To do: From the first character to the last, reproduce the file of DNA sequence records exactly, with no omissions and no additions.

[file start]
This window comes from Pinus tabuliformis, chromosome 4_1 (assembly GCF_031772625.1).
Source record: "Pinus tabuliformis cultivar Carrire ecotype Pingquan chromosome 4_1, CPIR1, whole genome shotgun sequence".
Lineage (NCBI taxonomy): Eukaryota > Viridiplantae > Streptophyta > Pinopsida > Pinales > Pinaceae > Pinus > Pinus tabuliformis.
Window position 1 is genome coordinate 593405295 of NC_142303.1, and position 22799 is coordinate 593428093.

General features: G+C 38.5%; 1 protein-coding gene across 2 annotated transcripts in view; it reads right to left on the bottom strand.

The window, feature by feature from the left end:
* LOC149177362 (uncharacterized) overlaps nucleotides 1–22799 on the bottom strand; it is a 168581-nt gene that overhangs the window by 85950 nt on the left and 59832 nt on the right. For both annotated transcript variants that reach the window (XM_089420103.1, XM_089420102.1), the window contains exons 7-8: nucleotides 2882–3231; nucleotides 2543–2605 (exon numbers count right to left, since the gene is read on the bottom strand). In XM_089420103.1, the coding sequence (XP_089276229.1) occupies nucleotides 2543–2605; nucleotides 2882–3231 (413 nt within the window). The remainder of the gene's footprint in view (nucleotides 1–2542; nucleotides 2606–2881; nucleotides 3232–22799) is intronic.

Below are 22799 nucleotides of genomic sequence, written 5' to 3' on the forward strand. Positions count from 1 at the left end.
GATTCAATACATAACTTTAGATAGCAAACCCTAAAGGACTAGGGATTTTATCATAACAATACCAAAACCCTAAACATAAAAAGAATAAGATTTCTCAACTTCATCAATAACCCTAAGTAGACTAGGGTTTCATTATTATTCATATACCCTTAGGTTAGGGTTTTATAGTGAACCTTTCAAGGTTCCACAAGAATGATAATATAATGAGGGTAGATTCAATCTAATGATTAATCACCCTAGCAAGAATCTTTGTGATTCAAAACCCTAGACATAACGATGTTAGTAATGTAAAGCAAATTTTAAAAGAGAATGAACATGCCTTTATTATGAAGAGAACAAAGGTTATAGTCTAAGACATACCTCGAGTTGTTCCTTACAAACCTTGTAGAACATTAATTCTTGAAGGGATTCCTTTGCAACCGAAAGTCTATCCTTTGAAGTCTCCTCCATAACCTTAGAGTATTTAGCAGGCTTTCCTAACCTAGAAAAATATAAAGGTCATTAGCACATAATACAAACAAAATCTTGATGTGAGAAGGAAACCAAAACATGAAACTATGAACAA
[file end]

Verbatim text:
This window comes from Pinus tabuliformis, chromosome 4_1 (assembly GCF_031772625.1).
Source record: "Pinus tabuliformis cultivar Carrire ecotype Pingquan chromosome 4_1, CPIR1, whole genome shotgun sequence".
Lineage (NCBI taxonomy): Eukaryota > Viridiplantae > Streptophyta > Pinopsida > Pinales > Pinaceae > Pinus > Pinus tabuliformis.
Window position 1 is genome coordinate 593405295 of NC_142303.1, and position 22799 is coordinate 593428093.

General features: G+C 38.5%; 1 protein-coding gene across 2 annotated transcripts in view; it reads right to left on the bottom strand.

The window, feature by feature from the left end:
* LOC149177362 (uncharacterized) overlaps nucleotides 1–22799 on the bottom strand; it is a 168581-nt gene that overhangs the window by 85950 nt on the left and 59832 nt on the right. For both annotated transcript variants that reach the window (XM_089420103.1, XM_089420102.1), the window contains exons 7-8: nucleotides 2882–3231; nucleotides 2543–2605 (exon numbers count right to left, since the gene is read on the bottom strand). In XM_089420103.1, the coding sequence (XP_089276229.1) occupies nucleotides 2543–2605; nucleotides 2882–3231 (413 nt within the window). The remainder of the gene's footprint in view (nucleotides 1–2542; nucleotides 2606–2881; nucleotides 3232–22799) is intronic.

Below are 22799 nucleotides of genomic sequence, written 5' to 3' on the forward strand. Positions count from 1 at the left end.
GATTCAATACATAACTTTAGATAGCAAACCCTAAAGGACTAGGGATTTTATCATAACAATACCAAAACCCTAAACATAAAAAGAATAAGATTTCTCAACTTCATCAATAACCCTAAGTAGACTAGGGTTTCATTATTATTCATATACCCTTAGGTTAGGGTTTTATAGTGAACCTTTCAAGGTTCCACAAGAATGATAATATAATGAGGGTAGATTCAATCTAATGATTAATCACCCTAGCAAGAATCTTTGTGATTCAAAACCCTAGACATAACGATGTTAGTAATGTAAAGCAAATTTTAAAAGAGAATGAACATGCCTTTATTATGAAGAGAACAAAGGTTATAGTCTAAGACATACCTCGAGTTGTTCCTTACAAACCTTGTAGAACATTAATTCTTGAAGGGATTCCTTTGCAACCGAAAGTCTATCCTTTGAAGTCTCCTCCATAACCTTAGAGTATTTAGCAGGCTTTCCTAACCTAGAAAAATATAAAGGTCATTAGCACATAATACAAACAAAATCTTGATGTGAGAAGGAAACCAAAACATGAAACTATGAACAA